The Secret Court of 1920

Part I

This is the first part of a two-part article. A link to the second part is at the end of this article. For an explanation of the reporting process behind this story, click here.

At about 6 a.m. on May 13, 1920, Mary Wilcox smelled gas. She immediately identified the source of the fumes: the bedroom of her son, Cyril B. Wilcox, Class of 1922.

Mary had reason to be worried about Cyril, who, unlike his older brother George L. Wilcox ’14, seemed constantly to get into trouble. Cyril was far from an academic success at Harvard. In April of his freshman year, the Administrative Board placed him on probation for a month. And then, after a miserable showing on his finals—five Es, two Cs, a B and a pass—he was suspended. After a grueling few months at summer school, though, Cyril convinced the Ad Board to readmit him.

Things began to fall apart again in the spring of Cyril’s sophomore year. “Wilcox seems to me to be a bright enough chap, but he doesn’t study apparently,” his adviser wrote to Assistant Dean of the College Edward R. Gay on March 3, 1920.

When Wilcox received a mid-year record of three Ds, a C and an E, Gay was direct in his threat. “This will, I fear, be your last opportunity to make good at Harvard,” he wrote to Wilcox on March 17, “for if your grades in April fail to meet the requirements, the Board could do nothing but request you to withdraw.”

His future hinged on the April examinations—but Cyril Wilcox never took them. At the beginning of April, right before the crucial tests, he showed up at the office of Professor of Hygiene Robert I. Lee, Class of 1902, with a bad attack of urticaria, commonly known as hives.

“It is apt particularly to occur in nervous people, and in people who are under a nervous strain,” Lee wrote to Gay on April 13. “Wilcox tells me that after his urticaria was largely over he rather went to pieces nervously, and had what may be best described as an hysterical attack. That fits in with the picture very well. He lost his hour examinations and is quite upset about his work. His mother wants to take him home for a rest. I certainly agree that he should go home and get himself straightened out nervously.”

Later that day the Ad Board allowed Cyril Wilcox to withdraw from Harvard College due to “ill health.” He never returned to Cambridge.

From his family home in Fall River, Mass., Cyril wrote several letters to Gay, trying to determine the best possible way to salvage his academic career at Harvard. “Would it be possible for me to return this year, as Dr. Lee suggested, in case I feel equal to it?” his April 15 letter begged Gay. “If not, what stand would I have to take on reentering in September? Is any of my work this year to count?”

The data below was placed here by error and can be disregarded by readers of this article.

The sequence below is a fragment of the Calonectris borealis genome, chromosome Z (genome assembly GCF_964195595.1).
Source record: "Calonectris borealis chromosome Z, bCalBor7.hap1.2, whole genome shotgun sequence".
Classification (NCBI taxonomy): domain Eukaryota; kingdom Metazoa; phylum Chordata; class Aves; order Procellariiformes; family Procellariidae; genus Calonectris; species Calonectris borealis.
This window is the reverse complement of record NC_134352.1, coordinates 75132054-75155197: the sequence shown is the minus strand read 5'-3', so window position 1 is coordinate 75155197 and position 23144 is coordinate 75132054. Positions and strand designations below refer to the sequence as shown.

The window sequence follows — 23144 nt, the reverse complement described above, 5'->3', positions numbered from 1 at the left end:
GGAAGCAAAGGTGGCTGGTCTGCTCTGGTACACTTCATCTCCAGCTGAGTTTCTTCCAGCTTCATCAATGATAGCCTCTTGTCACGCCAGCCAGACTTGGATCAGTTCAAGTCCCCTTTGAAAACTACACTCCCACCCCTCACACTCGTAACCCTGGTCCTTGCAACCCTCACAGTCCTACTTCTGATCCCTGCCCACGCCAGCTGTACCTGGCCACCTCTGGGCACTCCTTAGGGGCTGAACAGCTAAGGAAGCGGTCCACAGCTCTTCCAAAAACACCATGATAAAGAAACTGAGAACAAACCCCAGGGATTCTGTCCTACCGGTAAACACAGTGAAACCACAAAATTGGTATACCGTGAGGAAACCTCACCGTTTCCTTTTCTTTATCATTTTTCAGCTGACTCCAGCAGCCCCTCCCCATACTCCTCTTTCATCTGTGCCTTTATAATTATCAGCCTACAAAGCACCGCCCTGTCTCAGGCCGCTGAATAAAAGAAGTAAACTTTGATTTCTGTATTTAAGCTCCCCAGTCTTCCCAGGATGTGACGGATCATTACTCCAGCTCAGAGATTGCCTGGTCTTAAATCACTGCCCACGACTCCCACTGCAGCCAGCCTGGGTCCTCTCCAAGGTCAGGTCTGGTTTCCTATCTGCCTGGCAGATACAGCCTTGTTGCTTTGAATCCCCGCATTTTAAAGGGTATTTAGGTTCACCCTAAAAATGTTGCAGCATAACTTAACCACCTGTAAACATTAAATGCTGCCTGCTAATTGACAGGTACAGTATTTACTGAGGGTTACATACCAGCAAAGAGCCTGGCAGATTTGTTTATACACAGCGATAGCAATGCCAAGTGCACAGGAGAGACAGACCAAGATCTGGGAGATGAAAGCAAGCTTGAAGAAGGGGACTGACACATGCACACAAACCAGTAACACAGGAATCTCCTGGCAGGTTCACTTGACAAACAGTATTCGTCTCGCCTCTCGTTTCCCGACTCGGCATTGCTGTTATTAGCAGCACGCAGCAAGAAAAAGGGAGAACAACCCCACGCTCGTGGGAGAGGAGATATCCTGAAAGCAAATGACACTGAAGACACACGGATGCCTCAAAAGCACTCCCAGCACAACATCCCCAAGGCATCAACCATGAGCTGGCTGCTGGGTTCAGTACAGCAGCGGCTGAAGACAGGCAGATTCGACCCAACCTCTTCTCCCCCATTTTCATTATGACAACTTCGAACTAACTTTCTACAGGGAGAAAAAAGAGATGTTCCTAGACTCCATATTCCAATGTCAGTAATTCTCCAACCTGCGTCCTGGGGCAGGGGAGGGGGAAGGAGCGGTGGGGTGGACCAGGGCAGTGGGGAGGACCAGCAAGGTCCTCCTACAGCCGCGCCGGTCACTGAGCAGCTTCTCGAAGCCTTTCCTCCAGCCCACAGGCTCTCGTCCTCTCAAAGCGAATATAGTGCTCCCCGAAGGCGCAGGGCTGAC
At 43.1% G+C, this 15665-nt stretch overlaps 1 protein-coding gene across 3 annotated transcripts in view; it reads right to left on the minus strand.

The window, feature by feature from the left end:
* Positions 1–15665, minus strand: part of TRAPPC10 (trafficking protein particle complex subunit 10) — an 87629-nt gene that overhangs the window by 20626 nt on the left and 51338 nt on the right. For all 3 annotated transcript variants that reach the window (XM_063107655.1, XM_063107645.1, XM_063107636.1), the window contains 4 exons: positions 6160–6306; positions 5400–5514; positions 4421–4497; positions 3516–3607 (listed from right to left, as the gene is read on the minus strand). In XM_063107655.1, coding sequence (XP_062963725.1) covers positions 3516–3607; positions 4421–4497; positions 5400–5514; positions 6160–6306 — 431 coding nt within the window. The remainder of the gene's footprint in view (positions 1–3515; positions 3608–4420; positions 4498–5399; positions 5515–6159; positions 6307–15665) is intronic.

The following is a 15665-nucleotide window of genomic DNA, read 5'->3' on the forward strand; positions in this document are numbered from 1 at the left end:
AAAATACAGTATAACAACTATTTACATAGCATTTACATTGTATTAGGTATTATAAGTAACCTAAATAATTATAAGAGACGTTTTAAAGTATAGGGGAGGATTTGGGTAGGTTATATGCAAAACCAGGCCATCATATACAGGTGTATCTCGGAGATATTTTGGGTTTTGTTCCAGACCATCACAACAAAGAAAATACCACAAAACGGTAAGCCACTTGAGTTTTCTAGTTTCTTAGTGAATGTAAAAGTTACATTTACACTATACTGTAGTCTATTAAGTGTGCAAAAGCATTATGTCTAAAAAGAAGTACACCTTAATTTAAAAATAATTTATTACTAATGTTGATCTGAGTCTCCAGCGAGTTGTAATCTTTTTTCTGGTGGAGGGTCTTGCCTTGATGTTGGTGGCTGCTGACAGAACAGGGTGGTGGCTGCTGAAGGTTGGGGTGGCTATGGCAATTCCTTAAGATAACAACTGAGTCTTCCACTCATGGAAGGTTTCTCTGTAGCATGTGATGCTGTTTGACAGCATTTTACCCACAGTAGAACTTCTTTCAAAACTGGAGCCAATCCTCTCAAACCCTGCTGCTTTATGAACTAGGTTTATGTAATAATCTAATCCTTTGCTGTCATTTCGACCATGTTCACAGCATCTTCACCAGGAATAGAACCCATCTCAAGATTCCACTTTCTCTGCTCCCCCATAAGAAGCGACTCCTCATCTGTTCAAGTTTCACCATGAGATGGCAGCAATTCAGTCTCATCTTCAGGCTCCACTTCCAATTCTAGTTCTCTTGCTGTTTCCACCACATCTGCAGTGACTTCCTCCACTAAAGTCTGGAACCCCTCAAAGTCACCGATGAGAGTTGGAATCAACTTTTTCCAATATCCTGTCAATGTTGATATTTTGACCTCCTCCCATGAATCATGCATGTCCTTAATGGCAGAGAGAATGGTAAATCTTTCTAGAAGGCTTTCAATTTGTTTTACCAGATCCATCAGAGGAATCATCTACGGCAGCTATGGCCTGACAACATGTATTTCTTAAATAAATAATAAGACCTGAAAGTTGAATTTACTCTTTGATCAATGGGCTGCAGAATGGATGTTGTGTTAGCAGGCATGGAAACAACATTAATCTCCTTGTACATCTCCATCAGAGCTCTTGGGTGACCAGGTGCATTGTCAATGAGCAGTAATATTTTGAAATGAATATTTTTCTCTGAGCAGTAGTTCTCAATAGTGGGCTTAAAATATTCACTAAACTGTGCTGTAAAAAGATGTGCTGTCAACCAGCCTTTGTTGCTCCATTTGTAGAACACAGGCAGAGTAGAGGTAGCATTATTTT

Gay responded flatly: “I hardly feel that I ought to encourage you to try to come back this year.”

After Wilcox wrote another letter asking for credit for the 1919-1920 academic year, Gay told him that he could only receive credit for half of French I—and only if he took the second half of French I the following year.

The academic woes of her son must have been on the mind of Mary Wilcox as she headed towards 21-year-old Cyril’s bedroom, wondering why the room reeked of gas. Then she opened the door. Cyril B. Wilcox was dead.

The local paper, The Herald News, reported the next day that he was “asphyxiated by illuminating gas…the gas jet in the room was found partly open, and it had evidently been partly open the greater part of the night.” In the early part of the century, inhaling the gas from the lights used at the time was one of the most common ways to commit suicide.

Although the medical examiner wrote in his report that Wilcox’s death was “most probably accidental, change of pressure in gas pipe extinguishing light, allowing raw gas to fill bed room,” his family and friends, as well as Harvard administrators, knew that his death was self-inflicted. Four days after the death, Lee wrote to Gay that Wilcox “committed suicide by inhalation of gas.”

Cyril’s suicide would have seemed the tragic result of too much academic pressure at Harvard were it not for a conversation Cyril had with his older brother George shortly before he committed suicide, during which Cyril told George about his homosexual relationship with Harry Dreyfus, an older man who lived in Boston.

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